• Puerto Rican women were subjected to aggressive population control measures by the federal government, which promoted and conducted sterilization through coercive institutionalized pressure, such as by door-to-door visits by health workers, financial subsidies for sterilization, and employer favoritism toward sterilized women. A 1965 survey found that about one-third of all Puerto Rican mothers aged 20 – 49 had been sterilized. A 1968 study found that more than one-third of sterilized women did not fully understand that tubal ligation (a form of sterilization also called “tying the tubes”) was permanent; many of these women believed the procedure to be reversible and were not directly told otherwise by medical professionals. 

Call for volunteers to speak out against sterilization abuse, printed in the NWHN’s Network News newsletter, April/May 1979

The NWHN Fights Back

In 1975, the newly formed National Women’s Health Network testified at nationwide hearings on proposed federal sterilization guidelines. In support of safeguards proposed by Black and Latina activists, we called for a 30-day waiting period for procedures, a minimum age of 21 years old, detailed informed consent requirements, and a moratorium on government funding for the sterilization of institutionalized women and those deemed “incompetent.” 

By 1979, the NWHN was taking on the National Organization for Women (NOW), asking our members to speak at their local NOW chapter in response to its position on sterilization, which opposed any waiting period and disregarded what women of color (and poor white women) were experiencing. In March of that year, federal regulations went into effect restricting federal funds for sterilization to when patients give their voluntary and informed consent for the procedure.

In 1981, as part of its Sterilization Abuse Monitoring Project, the NWHN organized with member groups in New York City and elsewhere to develop an in-depth manual to help local groups monitor hospitals and clinics for cases of forced sterilization. This manual was a first-of-its kind guide.

That same year, the NWHN sent a letter to OB/GYN departments at all major teaching hospitals in the U.S, asking for chairpersons to confirm in writing whether that hospital is complying with federal sterilization regulations and requested copies of each hospital’s memo to staff explaining the regulations. One-third, or the 350, hospitals responded.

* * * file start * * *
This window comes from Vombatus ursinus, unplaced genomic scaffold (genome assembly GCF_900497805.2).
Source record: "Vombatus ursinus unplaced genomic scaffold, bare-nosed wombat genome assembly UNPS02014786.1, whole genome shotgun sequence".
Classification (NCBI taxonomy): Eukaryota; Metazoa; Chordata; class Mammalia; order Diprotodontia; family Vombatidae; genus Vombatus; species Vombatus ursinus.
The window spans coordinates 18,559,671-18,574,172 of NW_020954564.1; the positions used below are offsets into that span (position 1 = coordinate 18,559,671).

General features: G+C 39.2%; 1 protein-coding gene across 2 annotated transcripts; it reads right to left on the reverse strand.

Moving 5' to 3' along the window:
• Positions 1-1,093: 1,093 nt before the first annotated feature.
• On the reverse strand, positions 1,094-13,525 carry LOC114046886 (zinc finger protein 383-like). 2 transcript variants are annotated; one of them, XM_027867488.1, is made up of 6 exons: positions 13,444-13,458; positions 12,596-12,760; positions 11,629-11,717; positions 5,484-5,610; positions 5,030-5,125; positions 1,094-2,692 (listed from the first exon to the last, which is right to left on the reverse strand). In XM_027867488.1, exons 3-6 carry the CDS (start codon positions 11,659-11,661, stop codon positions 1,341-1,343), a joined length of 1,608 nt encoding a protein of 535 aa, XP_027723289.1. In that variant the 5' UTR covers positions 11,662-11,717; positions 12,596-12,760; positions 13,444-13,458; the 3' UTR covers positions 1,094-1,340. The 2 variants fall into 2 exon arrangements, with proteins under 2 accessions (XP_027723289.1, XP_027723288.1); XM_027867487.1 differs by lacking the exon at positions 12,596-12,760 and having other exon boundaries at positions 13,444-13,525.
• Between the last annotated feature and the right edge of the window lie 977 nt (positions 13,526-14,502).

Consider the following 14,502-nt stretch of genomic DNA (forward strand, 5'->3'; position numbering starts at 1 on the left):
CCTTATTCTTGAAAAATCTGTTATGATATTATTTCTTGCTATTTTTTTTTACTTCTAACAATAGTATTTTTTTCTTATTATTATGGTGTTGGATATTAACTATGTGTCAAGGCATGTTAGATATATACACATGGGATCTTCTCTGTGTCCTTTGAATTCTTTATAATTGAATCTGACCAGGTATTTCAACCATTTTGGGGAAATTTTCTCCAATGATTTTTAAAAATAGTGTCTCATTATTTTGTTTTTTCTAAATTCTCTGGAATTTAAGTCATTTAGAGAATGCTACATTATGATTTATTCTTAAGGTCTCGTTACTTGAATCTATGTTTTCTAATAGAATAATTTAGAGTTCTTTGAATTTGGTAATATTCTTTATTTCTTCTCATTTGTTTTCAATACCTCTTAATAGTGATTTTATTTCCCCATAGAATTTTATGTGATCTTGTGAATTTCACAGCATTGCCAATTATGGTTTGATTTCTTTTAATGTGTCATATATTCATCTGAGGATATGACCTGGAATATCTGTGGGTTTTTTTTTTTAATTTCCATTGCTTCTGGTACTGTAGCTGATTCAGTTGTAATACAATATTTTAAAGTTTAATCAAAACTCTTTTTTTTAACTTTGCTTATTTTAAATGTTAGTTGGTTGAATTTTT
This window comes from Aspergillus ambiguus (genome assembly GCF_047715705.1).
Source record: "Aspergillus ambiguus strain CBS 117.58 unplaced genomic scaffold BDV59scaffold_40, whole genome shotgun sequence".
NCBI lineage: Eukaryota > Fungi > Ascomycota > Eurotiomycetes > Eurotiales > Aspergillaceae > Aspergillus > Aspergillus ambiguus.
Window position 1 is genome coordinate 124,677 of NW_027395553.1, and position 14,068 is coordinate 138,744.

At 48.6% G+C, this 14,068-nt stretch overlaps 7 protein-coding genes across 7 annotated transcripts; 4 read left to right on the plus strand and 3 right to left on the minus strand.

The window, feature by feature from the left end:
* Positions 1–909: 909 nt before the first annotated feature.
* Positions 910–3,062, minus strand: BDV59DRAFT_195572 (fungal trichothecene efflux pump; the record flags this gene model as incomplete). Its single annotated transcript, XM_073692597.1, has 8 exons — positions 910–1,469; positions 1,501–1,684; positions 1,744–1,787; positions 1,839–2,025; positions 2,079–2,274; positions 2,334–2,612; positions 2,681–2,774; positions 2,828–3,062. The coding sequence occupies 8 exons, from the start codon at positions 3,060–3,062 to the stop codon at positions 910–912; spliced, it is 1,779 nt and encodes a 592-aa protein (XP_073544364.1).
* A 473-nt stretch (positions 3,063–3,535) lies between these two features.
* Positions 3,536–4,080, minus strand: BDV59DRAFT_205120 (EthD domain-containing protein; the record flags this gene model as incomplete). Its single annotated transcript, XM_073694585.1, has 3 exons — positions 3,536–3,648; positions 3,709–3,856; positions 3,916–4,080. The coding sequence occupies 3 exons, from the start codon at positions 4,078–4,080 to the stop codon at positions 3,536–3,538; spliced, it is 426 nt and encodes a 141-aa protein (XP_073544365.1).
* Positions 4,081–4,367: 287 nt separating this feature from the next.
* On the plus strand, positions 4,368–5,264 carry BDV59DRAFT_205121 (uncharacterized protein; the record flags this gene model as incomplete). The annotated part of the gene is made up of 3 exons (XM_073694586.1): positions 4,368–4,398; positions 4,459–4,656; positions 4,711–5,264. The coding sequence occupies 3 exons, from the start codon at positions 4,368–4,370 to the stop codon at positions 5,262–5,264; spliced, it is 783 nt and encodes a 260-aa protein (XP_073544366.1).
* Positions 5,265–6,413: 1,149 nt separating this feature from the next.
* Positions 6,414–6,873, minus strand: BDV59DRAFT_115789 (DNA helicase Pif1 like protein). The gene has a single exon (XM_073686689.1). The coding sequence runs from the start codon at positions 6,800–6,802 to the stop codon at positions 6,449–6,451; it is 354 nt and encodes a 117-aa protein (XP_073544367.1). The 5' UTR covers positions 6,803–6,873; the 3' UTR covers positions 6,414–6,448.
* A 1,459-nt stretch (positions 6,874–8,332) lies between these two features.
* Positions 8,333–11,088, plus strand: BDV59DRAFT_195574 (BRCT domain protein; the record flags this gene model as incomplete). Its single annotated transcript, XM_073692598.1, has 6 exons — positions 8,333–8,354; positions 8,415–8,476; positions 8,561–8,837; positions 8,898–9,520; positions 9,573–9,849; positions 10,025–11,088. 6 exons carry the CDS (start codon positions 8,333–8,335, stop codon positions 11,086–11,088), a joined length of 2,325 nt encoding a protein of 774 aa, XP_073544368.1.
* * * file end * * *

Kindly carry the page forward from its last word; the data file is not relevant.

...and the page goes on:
The medical establishment deeply resisted these rules protecting against abuse, but they were ultimately implemented and, in many cases, remain in effect today.  But that doesn’t mean that sterilization abuse was no longer a concern.

Throughout this period and into the present day, our work has been deeply shaped by NWHN charter member and long-time board member Dr. Helen Rodriguez-Trias, M.D., a leader in the fight against sterilization abuse in Puerto Rico, New York, and nationwide. Helen was a founding member of the Committee to End Sterilization Abuse (CESA), the first grassroots organization developed to combat forced sterilization.  CESA, a multiethnic organization, was responsible for crafting protective guidelines and leading a multipronged campaign to demonstrate community support for government action to end abuse. Read more about Dr. Rodriguez-Trias and her work to end reproductive coercion HERE and HERE.

Sterilization Abuse Continued Where Women Weren’t Free  

Women who are incarcerated or otherwise detained by the state appear to be at highest risk these days. For example, a 2013 audit of state and federal prisons in California found that 144 tubal ligations had been performed on inmates, and that at least 25 percent were performed without legal consent. These data are, alarmingly, only from the time periods of 2005-2006, and 2012-2013, so the numbers are likely to be even higher. 

The most recent case of sterilization abuse comes from September 2020. A whistle-blower who works in an ICE detention center filed a complaint citing concerns about the apparently high number of hysterectomies being performed on immigrants who are detained at the facility. Since then, multiple women have come forward to share their firsthand account of having been subjected to sterilization, including a former detainee who says she was sterilized without providing consent. As NWHN Policy Director Sarah Christopherson noted on behalf of the organization, these allegations must be viewed in the larger context of the U.S.’s shameful history of sterilization abuse, which has always been genocidal in its motivation. The NWHN strongly supports the congressional investigation into mass hysterectomies and medical neglect in ICE detention centers.

These are just a few of the myriad of stories and experiences of sterilization abuse suffered by marginalized peoples in the U.S. 


The NWHN firmly believes that reproductive autonomy — the right to control when and whether to become pregnant, seek abortion care, and have a child — is a human right. According to an interagency statement published in 2014 by the World Health Organization, “Sterilization without full, free and informed consent has been variously described by international, regional and national human rights bodies as an involuntary, coercive and/or forced practice, and as a violation of fundamental human rights, including the right to health, the right to information, the right to privacy, the right to decide on the number and spacing of children, the rights to found a family and the right to be free from discrimination…Human rights bodies have also recognized that forced sterilization is a violation of the right to be free from torture and other cruel, inhuman or degrading treatment or punishment”.